Indeed, executives from major clothing brands echoed her sentiments. In a documentary called Out of Fashion, they admitted that, while the idea was noble, until they could profit from it, change would not happen.

During her travels in Bangladesh, Reet Aus found one major manufacturer that was willing to give her a chance. Tens of thousands of t-shirts were about to be thrown into landfill. Could Aus find a way to reuse the material to make new clothing?

How a Designer Is Upcycling to Counter Fast Fashion

a rack of clothes
Photo by Ksenia Chernaya

The idea of using something old, something already produced, and turning it into something useful and new, is called upcycling. To Aus, it means “giving new life to old material by design — so trash becomes fashion!” 

To do so, the fashion designer doesn’t draw up her design and then go in search of fabric. Instead, she has to look at what she has and then decide what can be done with it. “My design has to be resourceful,” she says.

In her design space, she lays out the pattern pieces and covers them with fabric that she has salvaged from piles and piles of fabric that the manufacturer would otherwise send to landfill. Each piece that she makes is unique. Each piece, Aus says, has a story. Each piece is a small part of the fight against fast fashion.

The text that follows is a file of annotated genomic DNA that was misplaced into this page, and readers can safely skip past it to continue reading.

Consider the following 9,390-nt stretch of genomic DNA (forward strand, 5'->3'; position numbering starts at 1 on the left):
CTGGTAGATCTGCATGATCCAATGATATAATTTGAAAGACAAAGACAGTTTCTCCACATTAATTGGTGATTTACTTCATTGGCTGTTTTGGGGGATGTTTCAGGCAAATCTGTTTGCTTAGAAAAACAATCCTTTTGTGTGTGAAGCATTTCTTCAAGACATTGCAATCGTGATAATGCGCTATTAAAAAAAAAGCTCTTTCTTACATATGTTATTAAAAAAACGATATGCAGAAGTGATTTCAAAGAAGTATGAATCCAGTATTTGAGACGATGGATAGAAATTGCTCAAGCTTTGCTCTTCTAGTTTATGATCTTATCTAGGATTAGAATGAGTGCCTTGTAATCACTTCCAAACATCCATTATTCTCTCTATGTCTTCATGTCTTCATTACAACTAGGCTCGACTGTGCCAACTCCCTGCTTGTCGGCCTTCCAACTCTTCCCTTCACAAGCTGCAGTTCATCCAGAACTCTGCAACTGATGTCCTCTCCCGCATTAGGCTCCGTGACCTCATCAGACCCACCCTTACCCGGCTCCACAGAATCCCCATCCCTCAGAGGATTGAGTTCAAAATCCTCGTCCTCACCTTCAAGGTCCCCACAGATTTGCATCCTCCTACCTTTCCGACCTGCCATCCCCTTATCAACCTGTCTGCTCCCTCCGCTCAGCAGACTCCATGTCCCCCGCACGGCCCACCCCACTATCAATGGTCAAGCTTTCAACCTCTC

Although upcycled clothing is a niche market at the moment, Aus is not alone. Designer Victoria Ladefoged has been doing this since before it was called upcycling. She likes the feeling of tea towels and other typical kitchen fabrics in clothing. She likes the story that industrial fabrics (such as hospital blankets) bring with them to fashion. She focuses on retaining the original details in fabric when she reuses them in creative ways.

Orsola de Castor in England is also an upcycling designer. She came to upcycling by mistake when a fancy boutique wanted to order a large quantity of a jumper she had made with patches. De Castor insists that upcycled fashion is a passion project, that her actions alone won’t change anything. The sentiment is echoed by many designers and manufacturers: the demand has to come from the public.

How One Designer Is Proving Small Changes Can Make an Impact

Although Aus’s upcycled t-shirt project had its ups and downs as the massive clothing manufacturer learned to deal with the fashion designer’s new process, in the end, the project was a success and Aus delivered tens of thousands of new t-shirts made from old materials. Her upcycled products use 90% less water and energy than creating clothing from virgin materials.

While these upcycled clothes often cost more, Reet Aus doesn’t believe that clothes should be cheap. Her lesson is to value what we have and to care about the impact of our actions on others. So while she knows that she can’t change the fashion industry overnight, she vows to keep chipping away at it and encouraging others to do the same. Many small changes can’t help but make a big impact.